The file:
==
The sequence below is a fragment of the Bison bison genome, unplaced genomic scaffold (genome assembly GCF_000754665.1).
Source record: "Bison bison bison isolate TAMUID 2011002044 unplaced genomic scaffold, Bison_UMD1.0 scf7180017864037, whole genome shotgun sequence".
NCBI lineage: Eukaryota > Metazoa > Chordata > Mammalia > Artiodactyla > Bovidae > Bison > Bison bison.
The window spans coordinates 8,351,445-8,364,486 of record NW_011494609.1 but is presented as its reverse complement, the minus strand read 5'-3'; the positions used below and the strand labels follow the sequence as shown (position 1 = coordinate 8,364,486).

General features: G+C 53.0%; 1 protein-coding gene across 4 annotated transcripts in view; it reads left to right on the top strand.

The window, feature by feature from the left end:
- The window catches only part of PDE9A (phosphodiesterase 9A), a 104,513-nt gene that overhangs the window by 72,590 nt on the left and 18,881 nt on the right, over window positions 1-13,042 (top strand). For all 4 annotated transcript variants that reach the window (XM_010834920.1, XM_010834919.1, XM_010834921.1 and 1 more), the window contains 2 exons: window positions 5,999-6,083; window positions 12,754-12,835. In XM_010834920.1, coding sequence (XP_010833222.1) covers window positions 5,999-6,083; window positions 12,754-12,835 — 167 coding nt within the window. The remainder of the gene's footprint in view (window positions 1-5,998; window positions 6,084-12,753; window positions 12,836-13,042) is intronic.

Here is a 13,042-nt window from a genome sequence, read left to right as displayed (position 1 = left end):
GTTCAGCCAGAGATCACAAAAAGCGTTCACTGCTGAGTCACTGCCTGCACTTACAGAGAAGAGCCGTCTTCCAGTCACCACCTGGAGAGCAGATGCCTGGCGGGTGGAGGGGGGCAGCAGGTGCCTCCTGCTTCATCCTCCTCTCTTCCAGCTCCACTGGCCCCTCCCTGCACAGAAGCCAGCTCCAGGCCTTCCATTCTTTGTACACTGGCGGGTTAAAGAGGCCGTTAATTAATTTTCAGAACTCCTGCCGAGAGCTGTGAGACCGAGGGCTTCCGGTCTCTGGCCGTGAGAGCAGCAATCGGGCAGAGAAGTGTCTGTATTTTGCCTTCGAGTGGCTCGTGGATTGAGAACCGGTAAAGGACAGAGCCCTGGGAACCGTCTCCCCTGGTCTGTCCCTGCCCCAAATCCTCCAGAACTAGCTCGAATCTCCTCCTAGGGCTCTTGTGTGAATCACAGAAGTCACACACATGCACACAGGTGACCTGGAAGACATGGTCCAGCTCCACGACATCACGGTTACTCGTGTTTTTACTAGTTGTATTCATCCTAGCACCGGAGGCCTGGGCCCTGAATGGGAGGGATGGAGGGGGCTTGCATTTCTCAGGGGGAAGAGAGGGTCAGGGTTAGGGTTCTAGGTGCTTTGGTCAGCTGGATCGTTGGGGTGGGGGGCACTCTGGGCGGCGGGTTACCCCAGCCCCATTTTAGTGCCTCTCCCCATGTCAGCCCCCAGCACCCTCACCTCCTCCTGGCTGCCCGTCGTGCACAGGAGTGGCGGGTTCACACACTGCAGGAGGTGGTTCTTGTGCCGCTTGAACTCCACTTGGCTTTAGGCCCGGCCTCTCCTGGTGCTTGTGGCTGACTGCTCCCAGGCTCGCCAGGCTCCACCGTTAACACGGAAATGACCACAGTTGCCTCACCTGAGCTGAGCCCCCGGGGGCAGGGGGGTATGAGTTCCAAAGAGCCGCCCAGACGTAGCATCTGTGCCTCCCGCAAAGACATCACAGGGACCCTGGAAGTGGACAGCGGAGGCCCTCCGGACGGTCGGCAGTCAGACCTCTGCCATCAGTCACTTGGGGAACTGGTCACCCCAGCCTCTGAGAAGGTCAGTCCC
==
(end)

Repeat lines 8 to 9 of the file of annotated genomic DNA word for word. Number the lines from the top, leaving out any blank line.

Here is a 13,042-nt window from a genome sequence, read left to right as displayed (position 1 = left end):
GTTCAGCCAGAGATCACAAAAAGCGTTCACTGCTGAGTCACTGCCTGCACTTACAGAGAAGAGCCGTCTTCCAGTCACCACCTGGAGAGCAGATGCCTGGCGGGTGGAGGGGGGCAGCAGGTGCCTCCTGCTTCATCCTCCTCTCTTCCAGCTCCACTGGCCCCTCCCTGCACAGAAGCCAGCTCCAGGCCTTCCATTCTTTGTACACTGGCGGGTTAAAGAGGCCGTTAATTAATTTTCAGAACTCCTGCCGAGAGCTGTGAGACCGAGGGCTTCCGGTCTCTGGCCGTGAGAGCAGCAATCGGGCAGAGAAGTGTCTGTATTTTGCCTTCGAGTGGCTCGTGGATTGAGAACCGGTAAAGGACAGAGCCCTGGGAACCGTCTCCCCTGGTCTGTCCCTGCCCCAAATCCTCCAGAACTAGCTCGAATCTCCTCCTAGGGCTCTTGTGTGAATCACAGAAGTCACACACATGCACACAGGTGACCTGGAAGACATGGTCCAGCTCCACGACATCACGGTTACTCGTGTTTTTACTAGTTGTATTCATCCTAGCACCGGAGGCCTGGGCCCTGAATGGGAGGGATGGAGGGGGCTTGCATTTCTCAGGGGGAAGAGAGGGTCAGGGTTAGGGTTCTAGGTGCTTTGGTCAGCTGGATCGTTGGGGTGGGGGGCACTCTGGGCGGCGGGTTACCCCAGCCCCATTTTAGTGCCTCTCCCCATGTCAGCCCCCAGCACCCTCACCTCCTCCTGGCTGCCCGTCGTGCACAGGAGTGGCGGGTTCACACACTGCAGGAGGTGGTTCTTGTGCCGCTTGAACTCCACTTGGCTTTAGGCCCGGCCTCTCCTGGTGCTTGTGGCTGACTGCTCCCAGGCTCGCCAGGCTCCACCGTTAACACGGAAATGACCACAGTTGCCTCACCTGAGCTGAGCCCCCGGGGGCAGGGGGGTATGAGTTCCAAAGAGCCGCCCAGACGTAGCATCTGTGCCTCCCGCAAAGACATCACAGGGACCCTGGAAGTGGACAGCGGAGGCCCTCCGGACGGTCGGCAGTCAGACCTCTGCCATCAGTCACTTGGGGAACTGGTCACCCCAGCCTCTGAGAAGGTCAGTCCC